Pension Problems

The Story

Photo: cnythzl/iStock

Mayor de Blasio has thrown his support behind legislation to set up retirement accounts for private-sector workers whose employers don’t sponsor such savings plans. The Retirement Security for All program would deduct money from each paycheck and put it in an IRA administered by a mayor-appointed board. But given its underfunded pension obligations to its own employees, New York City should not set itself up as a money manager for the general public.

The Facts You Need to Know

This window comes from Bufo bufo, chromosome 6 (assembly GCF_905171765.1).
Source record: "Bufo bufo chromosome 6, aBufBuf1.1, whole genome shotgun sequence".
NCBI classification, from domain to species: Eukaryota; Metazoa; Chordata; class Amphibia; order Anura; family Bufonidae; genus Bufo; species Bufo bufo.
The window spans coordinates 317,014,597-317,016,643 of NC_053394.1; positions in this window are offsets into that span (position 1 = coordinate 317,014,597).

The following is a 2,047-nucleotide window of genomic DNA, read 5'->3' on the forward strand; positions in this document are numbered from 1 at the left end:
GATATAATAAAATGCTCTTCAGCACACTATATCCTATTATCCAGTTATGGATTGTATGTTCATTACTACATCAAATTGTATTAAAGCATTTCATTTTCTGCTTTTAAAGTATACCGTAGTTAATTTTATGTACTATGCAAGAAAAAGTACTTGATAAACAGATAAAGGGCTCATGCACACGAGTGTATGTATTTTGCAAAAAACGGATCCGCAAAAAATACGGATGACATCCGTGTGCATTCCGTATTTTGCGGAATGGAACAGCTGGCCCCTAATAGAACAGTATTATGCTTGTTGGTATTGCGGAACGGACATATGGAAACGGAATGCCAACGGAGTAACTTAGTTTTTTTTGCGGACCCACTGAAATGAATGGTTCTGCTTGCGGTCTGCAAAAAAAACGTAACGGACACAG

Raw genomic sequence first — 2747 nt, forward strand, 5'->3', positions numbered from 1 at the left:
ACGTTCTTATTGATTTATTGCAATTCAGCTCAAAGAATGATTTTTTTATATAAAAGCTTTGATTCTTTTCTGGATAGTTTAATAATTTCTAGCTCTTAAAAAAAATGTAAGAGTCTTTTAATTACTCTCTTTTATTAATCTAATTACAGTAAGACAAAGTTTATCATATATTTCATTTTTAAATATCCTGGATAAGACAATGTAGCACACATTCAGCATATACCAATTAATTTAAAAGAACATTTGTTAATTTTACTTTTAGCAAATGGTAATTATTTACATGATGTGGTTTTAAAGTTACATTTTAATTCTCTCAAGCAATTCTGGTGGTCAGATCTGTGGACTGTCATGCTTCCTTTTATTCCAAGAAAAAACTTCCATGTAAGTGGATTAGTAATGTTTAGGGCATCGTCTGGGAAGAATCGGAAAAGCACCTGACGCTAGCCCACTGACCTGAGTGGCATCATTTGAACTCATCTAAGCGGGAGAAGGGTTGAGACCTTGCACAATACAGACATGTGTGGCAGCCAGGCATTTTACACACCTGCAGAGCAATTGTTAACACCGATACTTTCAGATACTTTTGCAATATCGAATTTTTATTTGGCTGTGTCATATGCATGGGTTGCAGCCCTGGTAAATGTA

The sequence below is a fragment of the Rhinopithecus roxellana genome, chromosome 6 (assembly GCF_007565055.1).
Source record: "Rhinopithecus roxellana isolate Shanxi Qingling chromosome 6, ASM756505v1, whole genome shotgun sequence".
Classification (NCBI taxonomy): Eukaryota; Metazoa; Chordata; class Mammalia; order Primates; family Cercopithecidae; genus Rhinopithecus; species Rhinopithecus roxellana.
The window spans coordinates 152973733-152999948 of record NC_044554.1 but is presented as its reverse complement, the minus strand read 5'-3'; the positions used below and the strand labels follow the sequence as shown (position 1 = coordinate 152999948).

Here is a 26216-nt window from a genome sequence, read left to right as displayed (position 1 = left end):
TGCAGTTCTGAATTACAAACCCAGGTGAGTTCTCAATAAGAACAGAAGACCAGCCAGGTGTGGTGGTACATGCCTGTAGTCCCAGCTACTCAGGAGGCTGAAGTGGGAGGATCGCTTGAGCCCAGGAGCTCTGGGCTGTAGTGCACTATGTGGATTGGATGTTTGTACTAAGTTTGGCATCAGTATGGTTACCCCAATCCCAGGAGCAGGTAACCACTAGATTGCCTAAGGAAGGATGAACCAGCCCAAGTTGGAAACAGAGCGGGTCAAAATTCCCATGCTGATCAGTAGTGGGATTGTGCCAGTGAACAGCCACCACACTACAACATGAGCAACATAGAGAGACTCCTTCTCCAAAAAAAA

1. Debt: New York City faces enormous long-term employee-retirement benefit obligations without sufficient reserves to pay them. Read more.

  2. Options: The private sector offers numerous low-cost solutions for individuals who want to save for retirement. Read more.

  3. ERISA: The city’s plan appears to conflict with federal law governing the administration of private-employee retirement accounts. Read more.

“New York City is, officially speaking, insolvent, with liabilities exceeding assets by ­almost $200 billion.”

Nicole Gelinas, Manhattan Institute senior fellow

Twitter Take

The Past is Present

Pension Propaganda By Steven Malanga (Summer 2011)

“Don’t believe the public-sector unions when they say that worker pensions are modest.”

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Photo: Moving Picture Institute

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